October 23, 2012
IBEW prepares for next generation of Canadian electrical infrastructure
The International Brotherhood of Electrical Workers is preparing its membership for the next generation of electrical infrastructure in Canada.
At its recent All Canada Progress Meeting in Halifax, Ryan Bradt, assistant training director at the Northwest Washington Electrical Joint Apprenticeship and Training Committee gave an overview of the Electric Vehicle Infrastructure Training Program (EVITP) in the United States.
“From a NextGen perspective, our group was really excited, just that we’re on the forefront of going after these emerging markets and that we’re thinking about it and that we’re thinking green and seeing how we can better ourselves to adapt to changing industries,” said Kate Walsh, IBEW strategic coordinator for the NextGen initiative.
The NextGen initiative held a caucus at this year’s All Canada meeting to get young members involved in the union.
Bradt’s presentation said it is important to embrace emerging electric technologies early. If electricians wait, others will fill the subject matter expert “vacuum” and “they may or may not have skills and expertise as great as electrical contracting industry professionals,” said his presentation.
When low standards are set, says Bradt, low cost is the primary determining factor.
“When high standards are set, highly professional contractors and workers are recognized for their expertise, safety and performance.”
EVITP has certified over 1,000 electricians for the proper installation of electric vehicle supply equipment.
An electric vehicle was at the presentation.
“Everyone got to go out and see hands-on and explain from that perspective what infrastructure was needed, what work that would entail,” explained Walsh.
The partnership between the Canadian district of the IBEW and the Canadian Electrical Contractors Association (CECA) created the National Electrical Trade Council (NETCO) to provide leadership through national coordination on workforce skills development and public policy issues of importance to the electrical industry in Canada.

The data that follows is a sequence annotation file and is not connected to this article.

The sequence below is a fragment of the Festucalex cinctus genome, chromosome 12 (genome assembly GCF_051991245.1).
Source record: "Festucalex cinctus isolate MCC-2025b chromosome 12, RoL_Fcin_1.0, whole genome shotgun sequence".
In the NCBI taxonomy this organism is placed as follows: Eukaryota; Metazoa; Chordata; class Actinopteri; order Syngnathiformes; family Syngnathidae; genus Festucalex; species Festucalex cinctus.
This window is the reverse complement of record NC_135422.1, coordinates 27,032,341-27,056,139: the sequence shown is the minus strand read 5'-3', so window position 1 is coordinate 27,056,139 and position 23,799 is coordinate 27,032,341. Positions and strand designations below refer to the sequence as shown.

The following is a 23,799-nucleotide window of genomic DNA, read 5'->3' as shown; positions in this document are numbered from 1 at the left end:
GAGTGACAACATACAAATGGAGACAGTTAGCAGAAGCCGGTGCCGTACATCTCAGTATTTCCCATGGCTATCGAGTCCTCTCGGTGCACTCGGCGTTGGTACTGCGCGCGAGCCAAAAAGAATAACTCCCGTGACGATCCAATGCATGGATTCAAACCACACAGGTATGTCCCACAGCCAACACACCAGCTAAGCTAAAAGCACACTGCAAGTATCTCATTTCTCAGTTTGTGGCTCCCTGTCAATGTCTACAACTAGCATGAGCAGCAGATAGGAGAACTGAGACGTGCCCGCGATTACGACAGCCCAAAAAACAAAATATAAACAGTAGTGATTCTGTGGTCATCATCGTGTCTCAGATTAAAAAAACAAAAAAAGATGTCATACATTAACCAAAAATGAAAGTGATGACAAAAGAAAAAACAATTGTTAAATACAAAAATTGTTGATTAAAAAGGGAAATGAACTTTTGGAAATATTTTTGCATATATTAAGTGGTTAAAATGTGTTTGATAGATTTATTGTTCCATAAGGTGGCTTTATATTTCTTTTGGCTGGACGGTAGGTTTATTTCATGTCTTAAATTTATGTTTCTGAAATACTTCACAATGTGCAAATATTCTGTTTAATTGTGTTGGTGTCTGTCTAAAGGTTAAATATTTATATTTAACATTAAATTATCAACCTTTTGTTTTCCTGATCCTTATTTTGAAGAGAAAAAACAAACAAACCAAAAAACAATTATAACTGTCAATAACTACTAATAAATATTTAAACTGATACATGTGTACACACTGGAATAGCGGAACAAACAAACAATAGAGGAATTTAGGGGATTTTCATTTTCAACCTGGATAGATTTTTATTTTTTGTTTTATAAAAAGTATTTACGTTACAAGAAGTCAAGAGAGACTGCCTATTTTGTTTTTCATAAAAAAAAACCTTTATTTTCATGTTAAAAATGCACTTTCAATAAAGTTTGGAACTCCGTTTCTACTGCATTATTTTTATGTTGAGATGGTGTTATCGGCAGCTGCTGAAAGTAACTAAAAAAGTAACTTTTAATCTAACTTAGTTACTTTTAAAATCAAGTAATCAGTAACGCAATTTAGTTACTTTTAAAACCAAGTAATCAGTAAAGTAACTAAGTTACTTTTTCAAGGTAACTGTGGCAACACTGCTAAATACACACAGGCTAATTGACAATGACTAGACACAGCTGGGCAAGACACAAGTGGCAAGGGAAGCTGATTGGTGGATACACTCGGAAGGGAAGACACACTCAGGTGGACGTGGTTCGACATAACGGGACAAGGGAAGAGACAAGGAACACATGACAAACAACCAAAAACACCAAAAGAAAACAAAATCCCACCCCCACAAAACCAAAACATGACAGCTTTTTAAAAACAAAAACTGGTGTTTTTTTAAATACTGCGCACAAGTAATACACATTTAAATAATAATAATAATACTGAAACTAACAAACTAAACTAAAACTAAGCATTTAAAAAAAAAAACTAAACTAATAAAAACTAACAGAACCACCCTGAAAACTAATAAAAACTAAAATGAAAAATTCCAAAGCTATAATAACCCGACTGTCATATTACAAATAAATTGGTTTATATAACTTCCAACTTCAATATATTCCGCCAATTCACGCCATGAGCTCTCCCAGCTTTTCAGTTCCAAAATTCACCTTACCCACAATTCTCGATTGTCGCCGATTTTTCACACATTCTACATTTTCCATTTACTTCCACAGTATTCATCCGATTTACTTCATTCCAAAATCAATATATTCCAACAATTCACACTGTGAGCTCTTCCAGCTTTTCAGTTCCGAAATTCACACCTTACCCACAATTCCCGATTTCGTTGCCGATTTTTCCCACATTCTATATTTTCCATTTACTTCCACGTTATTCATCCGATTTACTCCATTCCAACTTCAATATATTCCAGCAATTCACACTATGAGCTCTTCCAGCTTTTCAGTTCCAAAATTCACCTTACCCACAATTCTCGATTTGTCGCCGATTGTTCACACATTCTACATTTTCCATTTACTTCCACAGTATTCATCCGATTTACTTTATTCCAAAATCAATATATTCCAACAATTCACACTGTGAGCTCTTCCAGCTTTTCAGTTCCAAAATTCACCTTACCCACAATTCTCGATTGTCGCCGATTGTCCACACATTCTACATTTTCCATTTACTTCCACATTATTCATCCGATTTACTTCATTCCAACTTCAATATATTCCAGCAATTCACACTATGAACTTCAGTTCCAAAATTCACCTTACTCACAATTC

It is important for NETCO to be “front and centre” in regards to new issues like electric vehicles and renewable energy. NETCO has formed a partnership with the Canadian Standards Association to conduct testing on any programs NETCO puts in place dealing with solar and wind power.
“We see ourselves and NETCO as being kind of the national training council that will then put standards nationally across Canada so that we have those standards that are common from one province to the next to do that type of work. As more issues come up, then we would do training on those issues that would have common standards across the country in the electrical industry,” said IBEW first district Canada international vice-president Phil Flemming.
At the All Canada meeting, IBEW passed a motion to put one cent per hour worked across Canada into NETCO, which Flemming expects will generate between $500,000 and $600,000 a year to run the council so as not to rely on government funding.
“We think we need national standards across the country. That’s what we’re aiming for,” he said.
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